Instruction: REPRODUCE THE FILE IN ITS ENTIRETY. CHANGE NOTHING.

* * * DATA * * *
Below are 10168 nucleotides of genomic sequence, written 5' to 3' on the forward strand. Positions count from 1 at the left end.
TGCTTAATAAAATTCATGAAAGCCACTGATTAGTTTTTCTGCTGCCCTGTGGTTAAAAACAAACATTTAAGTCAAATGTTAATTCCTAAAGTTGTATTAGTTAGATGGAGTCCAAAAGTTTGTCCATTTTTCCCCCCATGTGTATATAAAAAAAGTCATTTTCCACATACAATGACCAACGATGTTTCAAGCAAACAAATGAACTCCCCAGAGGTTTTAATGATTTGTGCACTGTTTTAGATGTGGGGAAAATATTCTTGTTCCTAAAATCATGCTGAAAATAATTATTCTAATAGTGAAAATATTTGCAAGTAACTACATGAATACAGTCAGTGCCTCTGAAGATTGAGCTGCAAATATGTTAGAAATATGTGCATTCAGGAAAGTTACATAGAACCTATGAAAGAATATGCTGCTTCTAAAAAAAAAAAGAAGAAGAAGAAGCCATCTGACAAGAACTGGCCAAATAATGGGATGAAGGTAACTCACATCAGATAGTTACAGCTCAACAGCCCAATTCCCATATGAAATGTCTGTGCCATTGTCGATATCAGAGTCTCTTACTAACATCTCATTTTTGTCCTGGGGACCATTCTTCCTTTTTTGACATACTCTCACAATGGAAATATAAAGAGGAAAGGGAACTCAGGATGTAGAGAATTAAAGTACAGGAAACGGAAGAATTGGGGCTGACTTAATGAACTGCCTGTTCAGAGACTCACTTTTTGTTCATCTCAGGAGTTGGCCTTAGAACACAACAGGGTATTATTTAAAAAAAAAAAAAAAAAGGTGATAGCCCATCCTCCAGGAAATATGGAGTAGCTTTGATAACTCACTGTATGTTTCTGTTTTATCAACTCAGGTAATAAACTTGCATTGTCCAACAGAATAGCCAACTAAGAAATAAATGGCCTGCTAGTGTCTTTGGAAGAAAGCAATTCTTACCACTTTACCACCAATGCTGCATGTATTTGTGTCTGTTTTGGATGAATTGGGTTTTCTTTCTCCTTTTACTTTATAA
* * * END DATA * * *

Below are 10168 nucleotides of genomic sequence, written 5' to 3' on the forward strand. Positions count from 1 at the left end.
TGCTTAATAAAATTCATGAAAGCCACTGATTAGTTTTTCTGCTGCCCTGTGGTTAAAAACAAACATTTAAGTCAAATGTTAATTCCTAAAGTTGTATTAGTTAGATGGAGTCCAAAAGTTTGTCCATTTTTCCCCCCATGTGTATATAAAAAAAGTCATTTTCCACATACAATGACCAACGATGTTTCAAGCAAACAAATGAACTCCCCAGAGGTTTTAATGATTTGTGCACTGTTTTAGATGTGGGGAAAATATTCTTGTTCCTAAAATCATGCTGAAAATAATTATTCTAATAGTGAAAATATTTGCAAGTAACTACATGAATACAGTCAGTGCCTCTGAAGATTGAGCTGCAAATATGTTAGAAATATGTGCATTCAGGAAAGTTACATAGAACCTATGAAAGAATATGCTGCTTCTAAAAAAAAAAAGAAGAAGAAGAAGCCATCTGACAAGAACTGGCCAAATAATGGGATGAAGGTAACTCACATCAGATAGTTACAGCTCAACAGCCCAATTCCCATATGAAATGTCTGTGCCATTGTCGATATCAGAGTCTCTTACTAACATCTCATTTTTGTCCTGGGGACCATTCTTCCTTTTTTGACATACTCTCACAATGGAAATATAAAGAGGAAAGGGAACTCAGGATGTAGAGAATTAAAGTACAGGAAACGGAAGAATTGGGGCTGACTTAATGAACTGCCTGTTCAGAGACTCACTTTTTGTTCATCTCAGGAGTTGGCCTTAGAACACAACAGGGTATTATTTAAAAAAAAAAAAAAAAAGGTGATAGCCCATCCTCCAGGAAATATGGAGTAGCTTTGATAACTCACTGTATGTTTCTGTTTTATCAACTCAGGTAATAAACTTGCATTGTCCAACAGAATAGCCAACTAAGAAATAAATGGCCTGCTAGTGTCTTTGGAAGAAAGCAATTCTTACCACTTTACCACCAATGCTGCATGTATTTGTGTCTGTTTTGGATGAATTGGGTTTTCTTTCTCCTTTTACTTTATAA